City Early Years and Childcare - recruiting and managing staff
This information will help to ensure you have safe recruitment procedures in place and will support you with managing your staff.
Advertising on the childcare job vacancy list
If you are looking to advertise a job in early years and childcare see our advertising a vacancy webpage.
Ensure you are up to date with the National Minimum Wage (NMW) as new increases have been announced that will come into force 1 April 2021. The National Minimum Wage is a minimum amount per hour that most workers in the UK are entitled to be paid and includes Apprentices. Please check that you are advertising and paying your staff correctly.
Recruiting an apprentice
If you're thinking about recruiting an apprentice, get helpful information on the following links:
- How to employ an apprentice and how it could benefit your business.
- Get detailed information on GOV.UK Apprenticeships.
- Find training organisations in Sussex offering Early Years Apprenticeships.
- Advertise your Apprenticeship position.
Safer recruitment training
All managers and those responsible for recruiting new staff to your setting must be fully aware of employment law and national safer recruitment guidance. To become more confident in the skills and knowledge required to safely and fairly recruit new staff members to your setting, we would advise you complete the Educare NSPCC safer recruitment e-learning training.
Recruitment and selection
A Job application pack [PDF 202KB] should be prepared prior to advertising a vacancy. As a minimum this will include a Job description & Person specification [PDF 111KB] and an Application form [PDF 109KB] CV's should not be requested.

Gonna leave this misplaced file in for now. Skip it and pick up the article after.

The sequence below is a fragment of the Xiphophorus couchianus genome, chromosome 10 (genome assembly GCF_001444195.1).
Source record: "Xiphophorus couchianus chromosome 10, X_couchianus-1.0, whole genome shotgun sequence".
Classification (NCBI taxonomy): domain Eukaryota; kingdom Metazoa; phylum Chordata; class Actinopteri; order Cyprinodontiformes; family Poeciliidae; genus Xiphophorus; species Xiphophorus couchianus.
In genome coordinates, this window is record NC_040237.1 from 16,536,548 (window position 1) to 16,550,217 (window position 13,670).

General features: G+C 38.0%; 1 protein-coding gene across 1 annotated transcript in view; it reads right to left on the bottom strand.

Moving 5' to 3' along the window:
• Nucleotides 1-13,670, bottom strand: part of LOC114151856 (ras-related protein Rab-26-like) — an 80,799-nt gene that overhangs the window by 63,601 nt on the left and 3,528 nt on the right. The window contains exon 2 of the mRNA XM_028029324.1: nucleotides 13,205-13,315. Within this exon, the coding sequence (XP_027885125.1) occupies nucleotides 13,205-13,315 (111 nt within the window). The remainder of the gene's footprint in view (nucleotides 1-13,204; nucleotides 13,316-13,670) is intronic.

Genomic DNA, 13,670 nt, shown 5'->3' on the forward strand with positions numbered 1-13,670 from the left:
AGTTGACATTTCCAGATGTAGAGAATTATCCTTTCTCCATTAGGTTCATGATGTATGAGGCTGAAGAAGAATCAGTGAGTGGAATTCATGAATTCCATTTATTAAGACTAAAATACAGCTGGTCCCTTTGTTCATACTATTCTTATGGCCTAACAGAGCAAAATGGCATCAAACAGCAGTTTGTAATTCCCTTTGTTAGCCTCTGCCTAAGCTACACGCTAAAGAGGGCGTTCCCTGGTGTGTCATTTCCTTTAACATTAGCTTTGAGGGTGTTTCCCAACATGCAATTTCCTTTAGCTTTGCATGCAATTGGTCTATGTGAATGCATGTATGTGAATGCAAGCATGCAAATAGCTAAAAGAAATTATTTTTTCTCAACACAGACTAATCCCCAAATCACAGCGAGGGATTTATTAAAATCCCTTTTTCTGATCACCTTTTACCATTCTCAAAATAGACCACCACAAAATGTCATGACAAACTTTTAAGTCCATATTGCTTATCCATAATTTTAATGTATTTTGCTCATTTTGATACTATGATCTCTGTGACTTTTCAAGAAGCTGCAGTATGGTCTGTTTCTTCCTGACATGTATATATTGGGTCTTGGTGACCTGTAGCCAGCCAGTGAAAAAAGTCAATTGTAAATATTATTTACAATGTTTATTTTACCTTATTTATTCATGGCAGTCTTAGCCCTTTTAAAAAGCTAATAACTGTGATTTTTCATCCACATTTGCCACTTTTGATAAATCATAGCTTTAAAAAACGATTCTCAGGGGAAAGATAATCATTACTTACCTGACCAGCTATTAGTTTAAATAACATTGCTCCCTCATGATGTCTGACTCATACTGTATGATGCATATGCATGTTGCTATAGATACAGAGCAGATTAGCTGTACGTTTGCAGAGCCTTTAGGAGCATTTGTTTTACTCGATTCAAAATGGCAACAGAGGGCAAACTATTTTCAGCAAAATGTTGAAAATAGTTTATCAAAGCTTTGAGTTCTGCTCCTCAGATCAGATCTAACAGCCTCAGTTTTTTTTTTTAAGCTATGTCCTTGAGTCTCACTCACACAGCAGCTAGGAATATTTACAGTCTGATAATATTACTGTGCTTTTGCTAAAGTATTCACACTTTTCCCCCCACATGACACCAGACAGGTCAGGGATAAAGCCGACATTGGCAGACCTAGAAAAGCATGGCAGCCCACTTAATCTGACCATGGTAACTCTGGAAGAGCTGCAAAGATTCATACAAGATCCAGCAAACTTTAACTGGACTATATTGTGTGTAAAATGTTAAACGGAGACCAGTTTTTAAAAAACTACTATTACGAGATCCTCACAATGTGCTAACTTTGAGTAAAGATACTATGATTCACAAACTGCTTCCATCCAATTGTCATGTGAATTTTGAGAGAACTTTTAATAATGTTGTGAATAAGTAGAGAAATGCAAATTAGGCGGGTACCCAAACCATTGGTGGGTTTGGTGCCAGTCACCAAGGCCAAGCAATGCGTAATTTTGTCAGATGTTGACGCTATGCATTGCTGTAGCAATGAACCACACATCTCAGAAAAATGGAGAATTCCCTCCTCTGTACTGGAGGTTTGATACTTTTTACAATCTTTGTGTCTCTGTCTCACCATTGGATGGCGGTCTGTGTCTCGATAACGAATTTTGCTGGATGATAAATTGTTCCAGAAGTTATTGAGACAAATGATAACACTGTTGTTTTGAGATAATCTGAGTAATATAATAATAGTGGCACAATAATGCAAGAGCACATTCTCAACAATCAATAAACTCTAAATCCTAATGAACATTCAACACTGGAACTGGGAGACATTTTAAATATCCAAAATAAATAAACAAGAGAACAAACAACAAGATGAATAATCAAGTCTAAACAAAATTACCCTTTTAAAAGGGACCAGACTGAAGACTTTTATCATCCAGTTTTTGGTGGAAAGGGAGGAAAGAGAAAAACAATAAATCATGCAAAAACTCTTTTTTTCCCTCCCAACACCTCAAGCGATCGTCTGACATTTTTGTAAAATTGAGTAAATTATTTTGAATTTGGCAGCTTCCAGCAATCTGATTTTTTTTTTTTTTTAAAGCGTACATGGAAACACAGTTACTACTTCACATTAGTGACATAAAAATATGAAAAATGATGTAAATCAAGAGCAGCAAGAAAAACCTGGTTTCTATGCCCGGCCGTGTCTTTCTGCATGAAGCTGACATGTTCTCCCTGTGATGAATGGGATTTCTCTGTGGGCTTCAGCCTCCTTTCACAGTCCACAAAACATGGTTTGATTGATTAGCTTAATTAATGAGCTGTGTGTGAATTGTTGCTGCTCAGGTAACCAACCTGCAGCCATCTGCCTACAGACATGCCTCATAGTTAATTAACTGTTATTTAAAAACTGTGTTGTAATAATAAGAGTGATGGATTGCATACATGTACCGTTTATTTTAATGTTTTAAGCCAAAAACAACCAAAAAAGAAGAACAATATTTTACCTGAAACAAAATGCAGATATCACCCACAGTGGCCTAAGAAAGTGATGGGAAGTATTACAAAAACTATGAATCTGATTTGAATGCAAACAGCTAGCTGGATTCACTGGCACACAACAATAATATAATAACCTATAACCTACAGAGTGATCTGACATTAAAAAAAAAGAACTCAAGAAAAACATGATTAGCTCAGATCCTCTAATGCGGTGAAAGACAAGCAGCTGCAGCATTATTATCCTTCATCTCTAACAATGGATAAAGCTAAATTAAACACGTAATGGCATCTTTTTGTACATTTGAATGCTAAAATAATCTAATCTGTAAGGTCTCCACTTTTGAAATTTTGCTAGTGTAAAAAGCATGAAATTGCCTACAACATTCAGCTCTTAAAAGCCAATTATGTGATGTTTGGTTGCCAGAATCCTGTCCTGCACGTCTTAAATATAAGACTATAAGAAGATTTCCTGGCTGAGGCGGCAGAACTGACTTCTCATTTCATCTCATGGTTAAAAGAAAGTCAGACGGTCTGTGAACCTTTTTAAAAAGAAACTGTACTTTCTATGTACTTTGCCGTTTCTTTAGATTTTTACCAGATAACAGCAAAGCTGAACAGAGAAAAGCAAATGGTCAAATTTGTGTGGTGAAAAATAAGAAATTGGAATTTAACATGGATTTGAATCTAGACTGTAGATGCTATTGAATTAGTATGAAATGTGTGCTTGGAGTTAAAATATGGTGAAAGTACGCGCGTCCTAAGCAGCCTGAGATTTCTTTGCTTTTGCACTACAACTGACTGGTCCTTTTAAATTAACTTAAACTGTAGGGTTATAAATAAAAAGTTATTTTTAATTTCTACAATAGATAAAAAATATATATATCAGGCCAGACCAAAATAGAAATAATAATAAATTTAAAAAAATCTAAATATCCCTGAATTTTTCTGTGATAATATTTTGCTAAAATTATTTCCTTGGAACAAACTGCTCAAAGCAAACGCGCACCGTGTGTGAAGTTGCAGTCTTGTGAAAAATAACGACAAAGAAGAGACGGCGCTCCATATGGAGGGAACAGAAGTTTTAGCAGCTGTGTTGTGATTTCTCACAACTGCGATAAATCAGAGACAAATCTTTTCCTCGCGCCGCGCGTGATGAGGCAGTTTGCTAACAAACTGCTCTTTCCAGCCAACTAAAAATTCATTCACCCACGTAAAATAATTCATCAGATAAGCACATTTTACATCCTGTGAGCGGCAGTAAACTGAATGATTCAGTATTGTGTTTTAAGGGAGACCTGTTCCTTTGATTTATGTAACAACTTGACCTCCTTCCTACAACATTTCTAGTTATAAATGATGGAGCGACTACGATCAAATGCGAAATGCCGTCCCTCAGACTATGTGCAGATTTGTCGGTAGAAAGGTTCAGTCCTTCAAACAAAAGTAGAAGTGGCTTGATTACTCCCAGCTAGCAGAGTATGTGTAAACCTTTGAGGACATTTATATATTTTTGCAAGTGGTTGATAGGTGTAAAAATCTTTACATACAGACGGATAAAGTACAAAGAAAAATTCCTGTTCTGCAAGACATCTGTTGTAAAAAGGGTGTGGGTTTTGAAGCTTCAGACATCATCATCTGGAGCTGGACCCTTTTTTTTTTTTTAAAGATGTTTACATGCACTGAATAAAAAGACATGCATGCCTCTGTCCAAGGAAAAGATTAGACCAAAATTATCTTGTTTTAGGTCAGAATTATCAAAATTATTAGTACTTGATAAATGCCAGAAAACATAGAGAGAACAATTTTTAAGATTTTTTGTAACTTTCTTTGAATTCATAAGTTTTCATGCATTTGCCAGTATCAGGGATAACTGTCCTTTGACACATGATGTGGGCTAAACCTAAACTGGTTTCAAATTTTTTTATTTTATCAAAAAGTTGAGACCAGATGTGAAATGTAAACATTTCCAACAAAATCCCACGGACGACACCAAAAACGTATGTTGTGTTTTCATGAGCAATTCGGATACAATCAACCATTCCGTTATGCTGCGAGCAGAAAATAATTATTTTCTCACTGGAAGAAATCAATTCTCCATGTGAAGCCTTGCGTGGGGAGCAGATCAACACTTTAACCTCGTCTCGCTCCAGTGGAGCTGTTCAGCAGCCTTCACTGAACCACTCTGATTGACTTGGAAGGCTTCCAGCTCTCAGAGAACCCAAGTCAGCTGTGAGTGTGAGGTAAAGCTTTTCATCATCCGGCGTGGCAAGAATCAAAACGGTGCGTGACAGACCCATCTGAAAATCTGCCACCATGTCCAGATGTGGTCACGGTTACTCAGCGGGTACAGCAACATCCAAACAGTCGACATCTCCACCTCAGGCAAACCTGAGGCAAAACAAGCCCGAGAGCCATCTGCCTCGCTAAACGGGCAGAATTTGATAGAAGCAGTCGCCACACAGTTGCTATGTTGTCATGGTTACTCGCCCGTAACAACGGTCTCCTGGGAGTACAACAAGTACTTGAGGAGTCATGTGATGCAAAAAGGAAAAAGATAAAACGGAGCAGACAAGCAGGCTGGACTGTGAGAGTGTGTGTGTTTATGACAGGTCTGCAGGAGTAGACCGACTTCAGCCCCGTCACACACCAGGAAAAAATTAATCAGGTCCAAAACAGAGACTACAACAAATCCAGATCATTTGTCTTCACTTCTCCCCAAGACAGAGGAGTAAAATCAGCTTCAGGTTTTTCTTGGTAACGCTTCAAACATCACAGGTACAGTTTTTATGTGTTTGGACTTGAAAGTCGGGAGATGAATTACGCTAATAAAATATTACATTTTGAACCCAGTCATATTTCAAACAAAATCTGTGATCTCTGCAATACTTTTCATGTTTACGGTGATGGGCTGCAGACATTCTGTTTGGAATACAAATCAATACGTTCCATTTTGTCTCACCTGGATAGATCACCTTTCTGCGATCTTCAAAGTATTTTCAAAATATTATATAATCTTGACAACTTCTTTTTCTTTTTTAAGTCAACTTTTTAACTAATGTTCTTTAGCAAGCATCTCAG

See our Advertising a vacancy [151 KB] guidance for what to include in your advert. The main purpose of the job advert is to attract good quality, suitable applicants and to deter unsuitable applicants.
In preparation for Shortlisting [PDF 34 KB] know how to scrutinise the information on the application forms and know how to record the required information to demonstrate a safer recruitment procedure. Interviewing [PDF 102KB] is a key area to ensure you get the most out of your candidates and ensure they are treated fairly.
Pre-employment checks, staff suitability and disqualification
It is essential to know what pre-employment checks [PDF 112KB] are required for safer recruitment and at what point in the recruitment process they should be completed. This pre-employment checklist will help you keep a written record of the checks you complete.
The Disclosure and Barring Service (DBS) helps employers make safer recruitment decisions and prevents unsuitable people from working with vulnerable groups, including children. DBS checks must be completed on all employers prior to them starting work with you. If you have a positive DBS disclosure come back this Positive DBS Disclosure Decision Form will help you risk assess the information that has been shared with you to help you make an informed decision. This DBS Update Service Permission Form is to be completed by all new staff. The NDNA have produced a staff suitability and disqualification factsheet that clarifies the current legal requirements for ensuring staff suitability to work with children and to support nurseries with procedures for checking staff suitability and disqualification. This Staff Suitability Declaration Form is to be completed by all new staff and existing staff annually.